Story for the day: Mizoahi
Leraa has the ability to make anyone smile. He is the cutest creature in the world.
Maduq Jhurvehis had been a façade of a name and Kai Linaa was her designation accorded her by the priest of the Haanta islands but the title of Mizoahi was an affectionate designate granted the elven woman by Unghaahi. She was given the Haanta name of One who us Like Water due to her propensity to cry in every possible situation. There were the usual tears of joy and tears of laughter, but there were also tears of pain and dejection, not brewing from any of her misfortune but from the adversity of others.
A heartfelt embrace shared by two lovers in the square, the sight of new puppies being born to the dogs of the yeomen, the sad wails of relatives hearing of a death in the family were all enough to excite Kai Linaa’s sensibilities. Tears came unbidden for every situation, even for those of the mildest consequence, but the cries most concerning were those that came when something favour was tendered to the elven woman. She would refuse the goodwill and claim she had done nothing to warrant its emergence, and then when words were said in protestation of her claims Kai Linaa would respond with profuse thanks and a flow of tears.
Almost everyone within the aegis of the Diras castle keep had become accustomed to Kai Linaa’s displays of affectation. At first, her emotional states were misconstrued as contemptuous but it was soon discovered that every tear she shed was done in earnest. For those who were uncertain of how to console such a moved creature, they were assured by the commander and the Den Amhadhri that Kai Linaa needed only to expel the extent of her emotions and all would be well again. The Den Asaan enjoyed deriding her tears, claiming that all Frewyn women made it their object to cry, but King Alasdair grew concerned to see it happen with regularity. He was assured that her behavior was normal, attributing her emotional fragility to her time spent in Thellis, but Alasdair still expressed his concern each time he observed her tears.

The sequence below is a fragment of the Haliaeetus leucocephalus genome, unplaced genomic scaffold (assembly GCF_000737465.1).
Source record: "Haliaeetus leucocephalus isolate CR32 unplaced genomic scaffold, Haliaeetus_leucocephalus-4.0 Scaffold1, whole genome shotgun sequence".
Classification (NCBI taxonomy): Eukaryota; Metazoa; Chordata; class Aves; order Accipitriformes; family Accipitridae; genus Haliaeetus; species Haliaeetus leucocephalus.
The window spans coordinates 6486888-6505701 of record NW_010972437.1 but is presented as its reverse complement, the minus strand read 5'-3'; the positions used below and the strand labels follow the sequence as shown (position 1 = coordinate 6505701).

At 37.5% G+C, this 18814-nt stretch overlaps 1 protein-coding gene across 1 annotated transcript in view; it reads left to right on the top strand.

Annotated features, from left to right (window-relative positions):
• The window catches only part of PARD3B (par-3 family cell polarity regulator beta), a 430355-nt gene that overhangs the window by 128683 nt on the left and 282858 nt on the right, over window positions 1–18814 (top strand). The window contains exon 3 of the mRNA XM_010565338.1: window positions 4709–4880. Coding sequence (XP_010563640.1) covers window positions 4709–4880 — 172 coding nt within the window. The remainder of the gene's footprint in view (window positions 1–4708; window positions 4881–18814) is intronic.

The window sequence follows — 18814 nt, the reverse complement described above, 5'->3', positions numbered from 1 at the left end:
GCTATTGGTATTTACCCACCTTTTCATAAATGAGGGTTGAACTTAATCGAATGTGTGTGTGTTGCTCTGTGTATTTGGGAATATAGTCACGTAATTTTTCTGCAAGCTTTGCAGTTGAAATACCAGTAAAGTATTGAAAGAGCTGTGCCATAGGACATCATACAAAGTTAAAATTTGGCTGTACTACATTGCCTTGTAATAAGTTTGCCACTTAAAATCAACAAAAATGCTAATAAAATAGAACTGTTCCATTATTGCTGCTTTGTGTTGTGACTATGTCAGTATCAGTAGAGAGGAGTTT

“Some women will cry at anything, Alasdair,” the commander told the king with a shrug.
“Carrigh isn’t like that,” he said. “And you never cry. You cry less than I do.”
“I should hardly call myself a representative woman, Alasdair. Even though most of us have the same attributes, we are not all the same.”
Alasdair was content to leave the matter aside and Kai Linaa was equally content to cry at everything that delighted and saddened her.
It was one morning when Obhantaa Leraa offered his services to watch over Prince Dorrin in the common room that Kai Linaa offered to join him. She sat beside the warmth of the hearth reading one of her favourite histories. The legend of Khantara had always diverted and delighted her and she was disposed to read the story in its entirety while Obhantaa attended to the baby. She read as much as she was able without succumbing to tears but the portion of the book in which Khantara’s mate is trapped between life and death was a trial to her nerves. She did her utmost to refrain from crying but the lines were too well written for her sensibilities to bear. She sniffed for a few moments and then surrendered to a torrent of tears.
Obhantaa heard the disturbance and, as he disliked seeing others in grief, he decided to make Kai Linaa smile. He took from beside Dorrin’s cradle two puppets with which he often amused the baby when seeing him in the same state. He placed a silly-looking lizard on his left hand and a smiling kitten on his right. He whirled around to the crying woman and began dancing, waving the puppets in front of her.
“Mizoahi ebhaasit melkundhaas,” Obhantaa sang in a slow and dulcet tune. “Mizoahi ebhaasit melsetaas.”
The sweetness of Leraa’s character, the simplicity of the tune he hummed and the puppets that pretended to sing it all gained Kai Linaa’s consideration. She smiled. She wiped her tears and she had begun to laugh. The more Obhantaa Leraa hopped about and sang with the silly puppets to accompany him the more she was moved to disregard any sadness. The added pleasure of the giggling baby made the event even more jovial and Kai Linaa resolved to read the remainder of her book with Leraa’s song and dance in mind.